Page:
February 14, 2019

What it takes to survive as a writer today


By now we’ve all heard, lamented, and begun to speak up about the horrible string of layoffs plaguing journalists and media professionals. Buzzfeed, Huffington Post, Vice: Thousands of writers have lost their jobs. It begs both the media and publishing industries to take stock on the lifeblood of their respective industries—writers.

Mary Rasenberger, executive director of the Authors Guild, wrote for Publishers Weekly about a recently conducted survey of 5,067 published writers in an attempt to get a deep sense of the average income. The result? The data outlines a profession in crisis:

… while full-time published authors earned a median income from all writing-related sources of $20,300, only $12,400 of that income derived from their books. Such incomes fall near or below poverty levels, making it impossible for authors to rely solely on writing and writing-related income to support themselves.

The survey revealed that 53 percent of participants listed writing as their full-time profession, and 37 percent marked their main source of income being their book publications. The data suggests that most working, full-time writers cobble together their income from freelancing and other forms of work.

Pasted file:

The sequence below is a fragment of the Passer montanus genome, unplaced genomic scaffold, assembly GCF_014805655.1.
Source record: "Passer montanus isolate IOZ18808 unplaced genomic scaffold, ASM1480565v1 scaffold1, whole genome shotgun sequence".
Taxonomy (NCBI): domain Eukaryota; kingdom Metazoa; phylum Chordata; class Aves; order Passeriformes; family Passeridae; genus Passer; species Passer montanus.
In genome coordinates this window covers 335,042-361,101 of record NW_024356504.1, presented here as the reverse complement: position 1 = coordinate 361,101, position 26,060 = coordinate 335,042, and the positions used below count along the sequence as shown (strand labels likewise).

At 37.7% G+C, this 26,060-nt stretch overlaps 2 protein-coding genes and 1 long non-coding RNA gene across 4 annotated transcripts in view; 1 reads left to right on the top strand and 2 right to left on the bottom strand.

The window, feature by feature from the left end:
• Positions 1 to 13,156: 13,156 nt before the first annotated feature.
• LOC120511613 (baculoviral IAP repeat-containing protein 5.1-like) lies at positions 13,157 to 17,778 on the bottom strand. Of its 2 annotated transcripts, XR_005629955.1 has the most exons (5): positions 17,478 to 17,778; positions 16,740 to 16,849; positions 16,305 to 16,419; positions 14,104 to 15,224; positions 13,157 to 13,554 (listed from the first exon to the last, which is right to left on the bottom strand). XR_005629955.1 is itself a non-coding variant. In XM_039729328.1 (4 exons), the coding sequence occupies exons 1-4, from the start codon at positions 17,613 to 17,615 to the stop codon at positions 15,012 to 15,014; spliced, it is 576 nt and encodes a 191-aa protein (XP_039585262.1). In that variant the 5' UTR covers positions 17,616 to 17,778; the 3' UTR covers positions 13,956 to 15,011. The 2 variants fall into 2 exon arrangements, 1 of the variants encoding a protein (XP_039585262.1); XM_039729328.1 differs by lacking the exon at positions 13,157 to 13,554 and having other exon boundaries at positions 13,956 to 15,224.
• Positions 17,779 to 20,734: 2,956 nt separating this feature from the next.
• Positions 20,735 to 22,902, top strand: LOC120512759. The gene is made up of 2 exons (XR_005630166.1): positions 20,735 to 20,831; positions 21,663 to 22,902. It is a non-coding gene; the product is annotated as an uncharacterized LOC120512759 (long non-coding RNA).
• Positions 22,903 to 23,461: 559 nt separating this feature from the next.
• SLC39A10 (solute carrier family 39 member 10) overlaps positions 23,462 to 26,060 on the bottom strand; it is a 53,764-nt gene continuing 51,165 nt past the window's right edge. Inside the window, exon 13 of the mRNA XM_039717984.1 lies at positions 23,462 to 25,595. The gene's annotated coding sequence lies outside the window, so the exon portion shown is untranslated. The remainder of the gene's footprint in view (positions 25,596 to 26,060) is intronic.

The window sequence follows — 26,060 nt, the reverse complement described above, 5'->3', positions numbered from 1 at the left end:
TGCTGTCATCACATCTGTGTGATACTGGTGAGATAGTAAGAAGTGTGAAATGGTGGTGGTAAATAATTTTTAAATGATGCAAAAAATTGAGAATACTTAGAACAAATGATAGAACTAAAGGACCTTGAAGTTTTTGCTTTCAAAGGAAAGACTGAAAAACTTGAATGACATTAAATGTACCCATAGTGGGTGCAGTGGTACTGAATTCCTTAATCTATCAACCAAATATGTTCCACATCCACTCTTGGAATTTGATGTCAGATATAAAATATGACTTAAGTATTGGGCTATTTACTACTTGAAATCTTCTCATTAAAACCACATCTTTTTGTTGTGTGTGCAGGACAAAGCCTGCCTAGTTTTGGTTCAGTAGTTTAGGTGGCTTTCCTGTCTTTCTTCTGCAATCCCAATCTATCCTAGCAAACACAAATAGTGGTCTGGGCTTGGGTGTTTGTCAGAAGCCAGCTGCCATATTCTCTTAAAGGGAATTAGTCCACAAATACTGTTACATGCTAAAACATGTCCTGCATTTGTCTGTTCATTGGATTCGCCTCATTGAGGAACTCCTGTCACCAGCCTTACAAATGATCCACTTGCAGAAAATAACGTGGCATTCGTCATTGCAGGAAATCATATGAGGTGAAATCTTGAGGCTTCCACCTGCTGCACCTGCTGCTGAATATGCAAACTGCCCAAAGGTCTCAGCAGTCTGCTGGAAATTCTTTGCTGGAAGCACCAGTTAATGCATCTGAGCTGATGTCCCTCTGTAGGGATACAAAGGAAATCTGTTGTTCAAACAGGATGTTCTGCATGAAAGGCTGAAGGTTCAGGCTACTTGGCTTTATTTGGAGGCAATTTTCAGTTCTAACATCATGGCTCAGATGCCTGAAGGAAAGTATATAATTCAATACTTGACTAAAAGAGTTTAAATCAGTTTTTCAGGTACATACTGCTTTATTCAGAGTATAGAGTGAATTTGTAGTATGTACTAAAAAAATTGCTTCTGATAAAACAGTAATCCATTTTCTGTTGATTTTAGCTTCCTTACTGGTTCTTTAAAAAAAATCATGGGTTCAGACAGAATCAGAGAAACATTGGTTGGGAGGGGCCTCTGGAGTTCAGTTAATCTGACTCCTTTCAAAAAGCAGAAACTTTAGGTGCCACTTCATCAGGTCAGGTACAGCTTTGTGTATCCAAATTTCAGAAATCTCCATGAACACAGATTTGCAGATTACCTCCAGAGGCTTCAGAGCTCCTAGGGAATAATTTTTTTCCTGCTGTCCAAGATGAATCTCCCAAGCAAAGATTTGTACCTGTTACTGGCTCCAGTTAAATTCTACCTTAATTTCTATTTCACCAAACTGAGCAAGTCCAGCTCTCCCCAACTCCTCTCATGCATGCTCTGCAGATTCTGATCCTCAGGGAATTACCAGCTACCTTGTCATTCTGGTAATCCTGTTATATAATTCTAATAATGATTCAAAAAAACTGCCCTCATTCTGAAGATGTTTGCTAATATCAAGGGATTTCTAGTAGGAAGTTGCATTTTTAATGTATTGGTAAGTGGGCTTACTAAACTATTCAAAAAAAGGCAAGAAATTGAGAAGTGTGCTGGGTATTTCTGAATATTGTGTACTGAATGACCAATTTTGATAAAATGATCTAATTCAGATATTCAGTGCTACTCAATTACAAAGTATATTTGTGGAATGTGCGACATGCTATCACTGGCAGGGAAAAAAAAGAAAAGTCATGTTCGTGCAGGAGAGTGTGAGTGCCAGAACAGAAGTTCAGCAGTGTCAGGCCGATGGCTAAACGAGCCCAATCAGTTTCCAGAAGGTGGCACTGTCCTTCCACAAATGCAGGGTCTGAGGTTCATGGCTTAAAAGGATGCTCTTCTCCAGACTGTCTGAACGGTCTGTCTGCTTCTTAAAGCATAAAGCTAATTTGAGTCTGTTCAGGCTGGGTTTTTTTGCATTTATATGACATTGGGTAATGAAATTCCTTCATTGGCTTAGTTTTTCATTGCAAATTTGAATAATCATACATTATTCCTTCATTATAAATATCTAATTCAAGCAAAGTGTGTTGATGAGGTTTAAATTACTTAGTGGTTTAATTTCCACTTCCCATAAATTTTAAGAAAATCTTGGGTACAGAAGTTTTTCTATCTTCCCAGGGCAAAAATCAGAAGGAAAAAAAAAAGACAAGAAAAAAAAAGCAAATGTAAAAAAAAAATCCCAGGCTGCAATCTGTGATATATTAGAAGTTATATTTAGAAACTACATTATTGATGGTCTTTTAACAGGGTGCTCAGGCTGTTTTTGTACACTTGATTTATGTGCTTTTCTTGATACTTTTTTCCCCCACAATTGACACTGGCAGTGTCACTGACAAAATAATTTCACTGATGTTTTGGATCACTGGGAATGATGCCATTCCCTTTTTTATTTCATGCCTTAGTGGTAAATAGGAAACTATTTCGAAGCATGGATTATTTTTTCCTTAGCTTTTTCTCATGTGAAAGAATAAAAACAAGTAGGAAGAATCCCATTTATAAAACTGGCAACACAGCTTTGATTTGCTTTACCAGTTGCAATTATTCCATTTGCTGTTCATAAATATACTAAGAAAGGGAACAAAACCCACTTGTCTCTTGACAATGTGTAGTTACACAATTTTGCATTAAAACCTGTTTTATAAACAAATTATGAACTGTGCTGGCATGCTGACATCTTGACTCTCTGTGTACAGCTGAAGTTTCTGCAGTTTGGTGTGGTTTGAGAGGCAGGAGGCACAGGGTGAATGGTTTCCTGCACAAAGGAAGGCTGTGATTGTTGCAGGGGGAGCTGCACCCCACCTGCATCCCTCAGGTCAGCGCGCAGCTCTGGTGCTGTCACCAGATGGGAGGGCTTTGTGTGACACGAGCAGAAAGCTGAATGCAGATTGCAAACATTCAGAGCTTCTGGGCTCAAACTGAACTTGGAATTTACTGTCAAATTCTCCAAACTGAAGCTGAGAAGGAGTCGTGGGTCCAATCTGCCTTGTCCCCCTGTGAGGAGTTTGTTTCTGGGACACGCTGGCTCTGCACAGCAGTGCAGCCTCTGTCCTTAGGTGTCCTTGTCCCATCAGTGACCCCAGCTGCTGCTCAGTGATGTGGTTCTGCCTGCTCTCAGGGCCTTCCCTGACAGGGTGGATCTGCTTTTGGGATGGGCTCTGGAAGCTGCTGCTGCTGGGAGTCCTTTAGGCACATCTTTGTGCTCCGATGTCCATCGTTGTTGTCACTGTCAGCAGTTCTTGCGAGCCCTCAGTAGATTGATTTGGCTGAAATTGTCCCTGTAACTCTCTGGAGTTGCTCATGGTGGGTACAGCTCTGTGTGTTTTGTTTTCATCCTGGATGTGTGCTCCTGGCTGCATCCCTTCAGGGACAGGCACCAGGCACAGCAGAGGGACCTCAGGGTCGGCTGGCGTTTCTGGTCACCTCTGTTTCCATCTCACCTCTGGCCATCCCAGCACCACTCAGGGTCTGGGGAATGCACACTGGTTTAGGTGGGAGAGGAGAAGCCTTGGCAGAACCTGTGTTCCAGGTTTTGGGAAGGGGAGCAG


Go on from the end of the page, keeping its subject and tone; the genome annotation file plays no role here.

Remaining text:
What do we do with that information (other than cry in the corner, ahem, again)? Rasenberger suggests that we encourage a larger conversation, one that values books and places “the importance of a rich American literary culture” to explore the crisis within the publishing and media industries. This means finding ways to better fund writers; it means exploring new means of earning money from publications. It means combating the digital hurtles (Amazon, piracy, etc.) to create a sustainable means of income. If our writers cannot afford to write, what will become of the quality and diversity of our publications?



Michael Seidlinger is the Library and Academic Marketing Manager at Melville House.